Crown hunt in Bavaria

Swedes aiming for hat trick in InLine Hockey Worlds


Sweden’s Linus Klasen in last year’s gold medal game against Slovak Tamas Sille. Photo: Jakub Sukup

ZURICH – The preparations are in full swing on at Saturn Arena, the home of the German top ice hockey team ERC Ingolstadt. The 2009 IIHF InLine Hockey World Championship begins on Saturday when Germany opens the tournament against Slovenia.

Reigning champion Sweden belongs to the favourites again, coming to Germany with a team similar to last year’s. The Swedes have won the last two editions of the event and are aiming for a hat trick.

Another trophy would also mean that Sweden could become the lone record title-holder. Since the first event in 1996, Sweden and the United States have won the gold four times each, followed by Finland with three titles.

Two youngsters of the Swedish Elitserien will star on the team.

22-year-old Dick Axelsson, a second-round draft pick of the Detroit Red Wings, will play with the Swedish inline hockey national team in Ingolstadt after having won the ice hockey championship with Färjestad Karlstad. 23-year-old forward Linus Klasen, one of the scoring leaders of Södertälje SK, will join him.

Both belong to the 11 players who were already on the team that won gold last year when the tournament was held in Bratislava. “The team looks good on paper,” the Swedish coach Fredrik Skoog said. “We have a group of experienced players. They are real winners. But it won’t be easy for us. We have won two straight years and I think we are even more hunted now than before.”

The tournament will not only be important for historic reasons for the Swedes. They will host the IIHF InLine Hockey World Championship for the first time next year in Karlstad.

Also Germany, last year’s bronze-medal winner, will count on ice hockey pros. Of the 22 players in the German preliminary roster for the 2009 IIHF InLine Hockey World Championship, 13 players have also played with the ice hockey national team. However, Michael Wolf is the only player on the host team who was on the roster for the 2009 IIHF World Championship in Switzerland.

“We hope that the InLine Hockey World Championship will be a huge event,” said Eckard Schindler, the inline hockey chairman of the German Ice Hockey Association. “The arena in Ingolstadt with a separate practice rink offers the best conditions for the tournament. After the third place last year, we hope of course to reach the final.”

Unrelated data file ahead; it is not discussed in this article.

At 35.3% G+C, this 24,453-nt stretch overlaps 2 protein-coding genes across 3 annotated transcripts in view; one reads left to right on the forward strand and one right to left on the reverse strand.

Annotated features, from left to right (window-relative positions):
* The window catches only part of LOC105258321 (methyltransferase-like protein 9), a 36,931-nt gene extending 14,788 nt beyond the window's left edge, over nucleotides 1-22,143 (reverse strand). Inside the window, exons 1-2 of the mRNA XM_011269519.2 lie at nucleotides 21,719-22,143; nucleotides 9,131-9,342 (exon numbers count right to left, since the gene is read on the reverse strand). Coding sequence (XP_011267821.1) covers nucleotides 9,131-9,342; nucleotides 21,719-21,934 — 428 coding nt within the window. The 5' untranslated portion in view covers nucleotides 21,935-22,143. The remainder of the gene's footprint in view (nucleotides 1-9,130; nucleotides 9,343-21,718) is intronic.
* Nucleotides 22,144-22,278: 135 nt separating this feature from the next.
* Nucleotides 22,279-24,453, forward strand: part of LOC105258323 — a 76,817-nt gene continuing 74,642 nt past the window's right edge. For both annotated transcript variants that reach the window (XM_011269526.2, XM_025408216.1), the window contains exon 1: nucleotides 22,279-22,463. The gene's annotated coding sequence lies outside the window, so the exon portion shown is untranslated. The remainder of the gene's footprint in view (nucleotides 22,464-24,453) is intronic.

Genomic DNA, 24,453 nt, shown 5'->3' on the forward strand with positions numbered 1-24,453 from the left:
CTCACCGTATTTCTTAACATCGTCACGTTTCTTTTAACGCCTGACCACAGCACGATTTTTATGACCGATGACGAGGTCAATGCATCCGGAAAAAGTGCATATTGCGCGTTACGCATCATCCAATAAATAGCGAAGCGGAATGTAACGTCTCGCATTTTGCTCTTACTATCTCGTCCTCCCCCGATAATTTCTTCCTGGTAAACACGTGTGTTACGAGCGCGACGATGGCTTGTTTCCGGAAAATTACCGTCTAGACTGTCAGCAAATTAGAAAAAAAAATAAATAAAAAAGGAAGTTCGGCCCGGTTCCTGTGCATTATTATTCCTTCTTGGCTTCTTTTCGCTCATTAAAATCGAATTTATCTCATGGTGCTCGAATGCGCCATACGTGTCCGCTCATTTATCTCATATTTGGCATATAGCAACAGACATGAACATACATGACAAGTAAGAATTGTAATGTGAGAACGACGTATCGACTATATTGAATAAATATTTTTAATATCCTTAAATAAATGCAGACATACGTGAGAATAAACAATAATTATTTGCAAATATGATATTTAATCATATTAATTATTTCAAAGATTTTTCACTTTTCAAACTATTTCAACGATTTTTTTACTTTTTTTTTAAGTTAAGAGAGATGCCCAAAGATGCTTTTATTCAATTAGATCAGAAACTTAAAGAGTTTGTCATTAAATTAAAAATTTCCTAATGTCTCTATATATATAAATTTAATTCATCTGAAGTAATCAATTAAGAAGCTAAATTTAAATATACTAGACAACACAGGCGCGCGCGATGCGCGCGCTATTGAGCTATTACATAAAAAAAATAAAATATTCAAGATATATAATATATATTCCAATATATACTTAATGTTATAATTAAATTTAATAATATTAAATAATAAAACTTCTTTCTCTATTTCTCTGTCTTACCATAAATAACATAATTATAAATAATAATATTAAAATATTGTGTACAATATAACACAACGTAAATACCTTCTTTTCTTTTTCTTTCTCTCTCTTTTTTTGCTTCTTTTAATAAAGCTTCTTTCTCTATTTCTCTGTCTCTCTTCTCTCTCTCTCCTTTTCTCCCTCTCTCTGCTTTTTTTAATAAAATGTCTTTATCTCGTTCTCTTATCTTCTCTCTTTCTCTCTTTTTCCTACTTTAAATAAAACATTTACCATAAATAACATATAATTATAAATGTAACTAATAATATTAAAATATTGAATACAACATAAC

Finland cut its roster from 30 to 18 players after two exhibition games on home ice against Sweden (5-8, 5-3). After a sixth-place finish last year, the Finns want to be back in the medal ranks which they had reached in the nine previous tournaments.

Only seven players from last year’s team cracked the 2009 roster, including goalkeeper Sasu Hovi, who plays for Slovakian top team Slovan Bratislava. Other players with experience from top-level ice hockey are Espoo Blues defender Tomi Ståhlhammar, Tappara Tampere forward Sami Ryhänen, KalPa Kuopio forward Teemu Virtala and former TPS Turku back Jesse Saarinen.

“We have a good mix of young and experienced players, who create a positive climate in the team,” Finland head coach Nemo Nokkosmäki describes his team.

Also Slovakia hopes to be a contender for the top spots after the team won the first-ever medal on home ice in Bratislava while the Americans and Czechs are also aiming for more than last year’s fourth and fifth place respectively.

Team Canada, promoted from Division I, relies rather on pure inline hockey players even though they will also have two ice hockey experienced players travelling to Germany with former AHL winger Brendan Brooks and minor league goalkeeper Kevin St. Pierre.

“The 2009 national team will be up against the ultimate challenge, Top Division at the IIHF InLine Hockey World Championship,” recognizes Team Canada head coach Gerry St. Cyr. “We feel the squad we’ve put together and the players themselves are up for the challenge and we expect to do well at the event.”

The players were chosen after four selection camps across Canada in May.

In total, 16 teams are participating in the 2009 IIHF InLine Hockey World Championship divided into two divisions consisting of two groups each. More teams are waiting to join next year’s event in qualifier events.

Also the eight Division I teams have a chance to win Top Division gold. The two last-placed teams of the Top Division group stage and the two group winners of Division I will play qualification games for a berth in the Top Division playoffs.

The divisions and groups of the 2009 IIHF InLine Hockey World Championship:

Top Division

Group A: Sweden (1), USA (4), Czech Republic (5), Canada (8).
Group B: Slovakia (2), Germany (3), Finland (6), Slovenia (7).

Division I

Group C: Austria (9), Australia (12), Japan (13), Chinese Taipei (16).
Group D: Great Britain (10), Brazil (11), Hungary (14), South Africa (15).

A total of 46 games will be played in the two rinks in Ingolstadt. There will be live-ticker coverage for all games on

Click here for the schedule.

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